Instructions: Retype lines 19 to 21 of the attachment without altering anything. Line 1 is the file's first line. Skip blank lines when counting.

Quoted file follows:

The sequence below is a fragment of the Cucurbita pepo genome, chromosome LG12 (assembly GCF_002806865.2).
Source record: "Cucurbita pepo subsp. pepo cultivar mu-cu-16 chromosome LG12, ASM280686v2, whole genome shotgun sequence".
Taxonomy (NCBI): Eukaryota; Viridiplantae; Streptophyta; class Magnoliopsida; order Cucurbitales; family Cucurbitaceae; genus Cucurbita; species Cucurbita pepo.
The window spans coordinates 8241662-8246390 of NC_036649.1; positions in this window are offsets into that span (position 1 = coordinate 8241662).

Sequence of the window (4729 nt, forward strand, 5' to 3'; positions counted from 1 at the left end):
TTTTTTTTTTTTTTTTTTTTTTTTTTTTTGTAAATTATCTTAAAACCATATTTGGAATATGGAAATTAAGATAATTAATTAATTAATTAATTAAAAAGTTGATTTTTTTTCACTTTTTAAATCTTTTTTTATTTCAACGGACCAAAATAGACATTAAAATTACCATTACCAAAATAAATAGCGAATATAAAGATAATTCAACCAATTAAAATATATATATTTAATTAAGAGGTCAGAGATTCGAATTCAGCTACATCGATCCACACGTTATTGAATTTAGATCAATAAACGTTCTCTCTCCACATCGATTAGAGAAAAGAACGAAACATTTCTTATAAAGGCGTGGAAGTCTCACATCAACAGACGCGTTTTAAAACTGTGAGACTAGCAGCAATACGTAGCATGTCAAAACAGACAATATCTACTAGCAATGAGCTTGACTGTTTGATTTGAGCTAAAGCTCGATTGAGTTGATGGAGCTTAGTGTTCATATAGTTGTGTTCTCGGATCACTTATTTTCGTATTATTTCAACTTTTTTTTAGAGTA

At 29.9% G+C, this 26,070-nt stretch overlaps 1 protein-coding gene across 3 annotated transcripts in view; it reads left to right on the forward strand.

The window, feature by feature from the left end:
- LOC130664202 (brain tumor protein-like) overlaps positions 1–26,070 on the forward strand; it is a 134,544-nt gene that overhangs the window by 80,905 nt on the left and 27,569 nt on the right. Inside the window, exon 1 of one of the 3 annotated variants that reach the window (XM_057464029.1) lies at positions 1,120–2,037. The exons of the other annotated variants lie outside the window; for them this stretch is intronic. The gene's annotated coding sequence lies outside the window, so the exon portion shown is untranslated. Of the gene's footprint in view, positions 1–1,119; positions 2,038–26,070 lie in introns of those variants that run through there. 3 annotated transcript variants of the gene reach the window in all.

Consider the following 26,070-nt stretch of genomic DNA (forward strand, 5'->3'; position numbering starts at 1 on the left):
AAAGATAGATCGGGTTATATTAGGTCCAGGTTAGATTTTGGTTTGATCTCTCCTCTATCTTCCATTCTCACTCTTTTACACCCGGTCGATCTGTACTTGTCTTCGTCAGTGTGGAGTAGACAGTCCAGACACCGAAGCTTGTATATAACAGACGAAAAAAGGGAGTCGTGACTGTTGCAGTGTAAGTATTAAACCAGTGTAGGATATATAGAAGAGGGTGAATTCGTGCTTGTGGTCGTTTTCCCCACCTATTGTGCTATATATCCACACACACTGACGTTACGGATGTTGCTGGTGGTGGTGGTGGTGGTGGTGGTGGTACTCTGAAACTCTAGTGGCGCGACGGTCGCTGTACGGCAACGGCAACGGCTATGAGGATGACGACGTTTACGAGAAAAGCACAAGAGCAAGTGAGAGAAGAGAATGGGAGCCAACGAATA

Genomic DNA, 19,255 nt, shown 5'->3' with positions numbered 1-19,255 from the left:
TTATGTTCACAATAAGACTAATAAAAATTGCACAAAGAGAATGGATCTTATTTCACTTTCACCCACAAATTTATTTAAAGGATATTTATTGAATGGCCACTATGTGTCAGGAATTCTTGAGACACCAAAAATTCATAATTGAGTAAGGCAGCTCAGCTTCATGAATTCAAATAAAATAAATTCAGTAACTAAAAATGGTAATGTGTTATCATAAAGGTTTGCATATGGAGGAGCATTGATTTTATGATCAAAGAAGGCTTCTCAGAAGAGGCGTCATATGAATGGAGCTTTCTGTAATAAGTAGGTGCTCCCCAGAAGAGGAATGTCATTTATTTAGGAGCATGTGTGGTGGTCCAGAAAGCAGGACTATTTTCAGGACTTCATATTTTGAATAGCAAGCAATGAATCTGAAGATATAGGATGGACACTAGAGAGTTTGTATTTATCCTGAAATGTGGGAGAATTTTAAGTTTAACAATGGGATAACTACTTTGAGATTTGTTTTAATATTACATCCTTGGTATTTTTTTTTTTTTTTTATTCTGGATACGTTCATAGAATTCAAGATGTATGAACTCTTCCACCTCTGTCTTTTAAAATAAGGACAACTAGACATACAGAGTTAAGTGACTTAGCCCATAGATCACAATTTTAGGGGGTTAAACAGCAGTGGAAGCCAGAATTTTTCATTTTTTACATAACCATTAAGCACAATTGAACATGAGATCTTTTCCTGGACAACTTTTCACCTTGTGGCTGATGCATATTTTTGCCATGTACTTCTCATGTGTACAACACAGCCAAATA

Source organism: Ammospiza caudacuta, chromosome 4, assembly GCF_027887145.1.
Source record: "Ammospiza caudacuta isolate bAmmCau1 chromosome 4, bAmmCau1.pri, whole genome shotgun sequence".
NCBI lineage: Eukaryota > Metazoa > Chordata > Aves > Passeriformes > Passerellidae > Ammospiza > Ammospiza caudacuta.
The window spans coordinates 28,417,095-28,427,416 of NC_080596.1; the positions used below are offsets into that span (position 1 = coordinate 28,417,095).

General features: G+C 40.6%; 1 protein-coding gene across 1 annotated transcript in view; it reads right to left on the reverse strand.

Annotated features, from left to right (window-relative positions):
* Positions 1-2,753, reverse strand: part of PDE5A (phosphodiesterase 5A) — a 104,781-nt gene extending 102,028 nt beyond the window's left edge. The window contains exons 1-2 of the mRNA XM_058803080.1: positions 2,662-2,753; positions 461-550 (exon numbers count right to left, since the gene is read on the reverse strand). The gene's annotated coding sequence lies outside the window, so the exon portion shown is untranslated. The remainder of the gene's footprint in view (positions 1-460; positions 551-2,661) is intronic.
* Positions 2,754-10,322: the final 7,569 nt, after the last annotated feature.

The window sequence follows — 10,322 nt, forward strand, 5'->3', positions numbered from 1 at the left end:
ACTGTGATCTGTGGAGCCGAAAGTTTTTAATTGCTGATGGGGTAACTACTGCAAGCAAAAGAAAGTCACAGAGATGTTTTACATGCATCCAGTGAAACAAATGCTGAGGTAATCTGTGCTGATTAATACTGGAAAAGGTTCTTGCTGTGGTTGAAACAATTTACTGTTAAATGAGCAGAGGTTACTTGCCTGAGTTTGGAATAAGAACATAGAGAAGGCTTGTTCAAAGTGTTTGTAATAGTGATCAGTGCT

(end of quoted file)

Annotated features, from left to right (window-relative positions):
* Positions 1-2,753, reverse strand: part of PDE5A (phosphodiesterase 5A) — a 104,781-nt gene extending 102,028 nt beyond the window's left edge. The window contains exons 1-2 of the mRNA XM_058803080.1: positions 2,662-2,753; positions 461-550 (exon numbers count right to left, since the gene is read on the reverse strand). The gene's annotated coding sequence lies outside the window, so the exon portion shown is untranslated. The remainder of the gene's footprint in view (positions 1-460; positions 551-2,661) is intronic.
* Positions 2,754-10,322: the final 7,569 nt, after the last annotated feature.